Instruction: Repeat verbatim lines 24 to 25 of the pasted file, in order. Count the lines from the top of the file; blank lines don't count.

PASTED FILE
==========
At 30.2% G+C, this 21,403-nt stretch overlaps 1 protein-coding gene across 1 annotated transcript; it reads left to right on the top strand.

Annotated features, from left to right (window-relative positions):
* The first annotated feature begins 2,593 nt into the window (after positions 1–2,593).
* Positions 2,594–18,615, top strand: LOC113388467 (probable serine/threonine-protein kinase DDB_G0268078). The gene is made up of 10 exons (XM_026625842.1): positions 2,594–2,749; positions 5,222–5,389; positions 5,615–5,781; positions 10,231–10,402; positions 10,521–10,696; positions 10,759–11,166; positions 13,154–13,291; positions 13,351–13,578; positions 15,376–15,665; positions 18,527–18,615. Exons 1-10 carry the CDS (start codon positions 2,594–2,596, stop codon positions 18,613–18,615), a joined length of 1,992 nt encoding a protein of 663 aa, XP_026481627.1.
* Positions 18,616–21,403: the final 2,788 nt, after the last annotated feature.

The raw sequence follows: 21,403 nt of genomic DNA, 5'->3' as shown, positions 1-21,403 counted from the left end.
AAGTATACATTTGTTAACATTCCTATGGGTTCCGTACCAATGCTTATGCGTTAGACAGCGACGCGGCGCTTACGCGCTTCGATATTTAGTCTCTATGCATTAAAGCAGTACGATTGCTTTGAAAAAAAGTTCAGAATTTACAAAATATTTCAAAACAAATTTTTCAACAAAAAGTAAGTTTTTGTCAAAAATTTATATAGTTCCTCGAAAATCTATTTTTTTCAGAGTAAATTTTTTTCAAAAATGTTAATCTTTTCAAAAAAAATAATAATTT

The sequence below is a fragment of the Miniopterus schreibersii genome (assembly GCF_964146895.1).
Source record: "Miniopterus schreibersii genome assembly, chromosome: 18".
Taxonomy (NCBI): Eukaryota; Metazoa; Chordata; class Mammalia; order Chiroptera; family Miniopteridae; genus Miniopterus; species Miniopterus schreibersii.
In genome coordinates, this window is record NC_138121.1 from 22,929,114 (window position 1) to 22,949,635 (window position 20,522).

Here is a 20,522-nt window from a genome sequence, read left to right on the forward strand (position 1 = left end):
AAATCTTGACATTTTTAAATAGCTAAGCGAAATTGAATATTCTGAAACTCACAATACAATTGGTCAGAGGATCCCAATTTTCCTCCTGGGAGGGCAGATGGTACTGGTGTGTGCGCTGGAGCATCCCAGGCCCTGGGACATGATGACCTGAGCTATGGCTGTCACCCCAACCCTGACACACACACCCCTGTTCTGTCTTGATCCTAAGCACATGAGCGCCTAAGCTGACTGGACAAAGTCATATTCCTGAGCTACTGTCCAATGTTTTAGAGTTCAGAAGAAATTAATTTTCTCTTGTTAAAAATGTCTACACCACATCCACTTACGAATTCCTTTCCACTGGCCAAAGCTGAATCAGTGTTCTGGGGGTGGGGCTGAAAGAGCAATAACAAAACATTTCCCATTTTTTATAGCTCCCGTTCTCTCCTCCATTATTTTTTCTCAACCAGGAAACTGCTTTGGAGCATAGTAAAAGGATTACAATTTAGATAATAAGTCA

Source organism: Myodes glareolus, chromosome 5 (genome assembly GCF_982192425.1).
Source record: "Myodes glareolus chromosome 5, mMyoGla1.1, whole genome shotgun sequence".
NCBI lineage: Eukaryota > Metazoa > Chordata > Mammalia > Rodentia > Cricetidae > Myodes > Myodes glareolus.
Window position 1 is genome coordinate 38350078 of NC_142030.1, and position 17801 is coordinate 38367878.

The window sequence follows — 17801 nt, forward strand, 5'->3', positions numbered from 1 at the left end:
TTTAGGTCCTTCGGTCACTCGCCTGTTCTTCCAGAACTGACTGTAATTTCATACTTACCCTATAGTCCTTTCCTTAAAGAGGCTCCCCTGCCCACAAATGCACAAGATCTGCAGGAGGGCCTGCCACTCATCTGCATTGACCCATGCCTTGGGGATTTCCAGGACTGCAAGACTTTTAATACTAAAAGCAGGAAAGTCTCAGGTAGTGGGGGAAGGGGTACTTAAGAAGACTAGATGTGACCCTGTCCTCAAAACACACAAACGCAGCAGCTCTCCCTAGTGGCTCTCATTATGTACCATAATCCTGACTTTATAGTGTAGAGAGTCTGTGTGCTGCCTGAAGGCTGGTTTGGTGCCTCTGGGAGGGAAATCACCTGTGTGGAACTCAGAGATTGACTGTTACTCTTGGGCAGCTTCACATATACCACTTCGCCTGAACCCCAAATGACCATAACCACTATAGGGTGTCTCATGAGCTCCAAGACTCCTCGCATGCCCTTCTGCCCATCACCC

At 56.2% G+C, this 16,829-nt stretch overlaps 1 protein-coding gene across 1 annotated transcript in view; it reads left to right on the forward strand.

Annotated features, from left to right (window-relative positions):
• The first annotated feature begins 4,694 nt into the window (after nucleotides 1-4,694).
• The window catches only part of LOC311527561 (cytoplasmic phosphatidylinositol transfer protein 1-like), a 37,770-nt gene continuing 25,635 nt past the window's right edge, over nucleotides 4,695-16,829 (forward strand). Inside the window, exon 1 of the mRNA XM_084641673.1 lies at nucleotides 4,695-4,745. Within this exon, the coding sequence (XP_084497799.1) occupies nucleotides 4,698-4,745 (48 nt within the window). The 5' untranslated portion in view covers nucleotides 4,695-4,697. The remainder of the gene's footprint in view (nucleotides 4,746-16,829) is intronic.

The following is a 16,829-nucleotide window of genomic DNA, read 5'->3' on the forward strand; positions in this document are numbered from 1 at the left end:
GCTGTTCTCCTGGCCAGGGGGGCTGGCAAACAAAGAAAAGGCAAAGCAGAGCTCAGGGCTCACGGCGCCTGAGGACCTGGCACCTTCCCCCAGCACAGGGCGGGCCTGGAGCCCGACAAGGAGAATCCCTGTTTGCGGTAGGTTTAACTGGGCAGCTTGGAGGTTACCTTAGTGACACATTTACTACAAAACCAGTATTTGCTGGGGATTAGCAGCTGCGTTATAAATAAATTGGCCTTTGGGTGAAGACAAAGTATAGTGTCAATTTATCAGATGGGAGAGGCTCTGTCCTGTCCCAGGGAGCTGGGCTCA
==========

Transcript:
The following is a 16,829-nucleotide window of genomic DNA, read 5'->3' on the forward strand; positions in this document are numbered from 1 at the left end:
GCTGTTCTCCTGGCCAGGGGGGCTGGCAAACAAAGAAAAGGCAAAGCAGAGCTCAGGGCTCACGGCGCCTGAGGACCTGGCACCTTCCCCCAGCACAGGGCGGGCCTGGAGCCCGACAAGGAGAATCCCTGTTTGCGGTAGGTTTAACTGGGCAGCTTGGAGGTTACCTTAGTGACACATTTACTACAAAACCAGTATTTGCTGGGGATTAGCAGCTGCGTTATAAATAAATTGGCCTTTGGGTGAAGACAAAGTATAGTGTCAATTTATCAGATGGGAGAGGCTCTGTCCTGTCCCAGGGAGCTGGGCTCA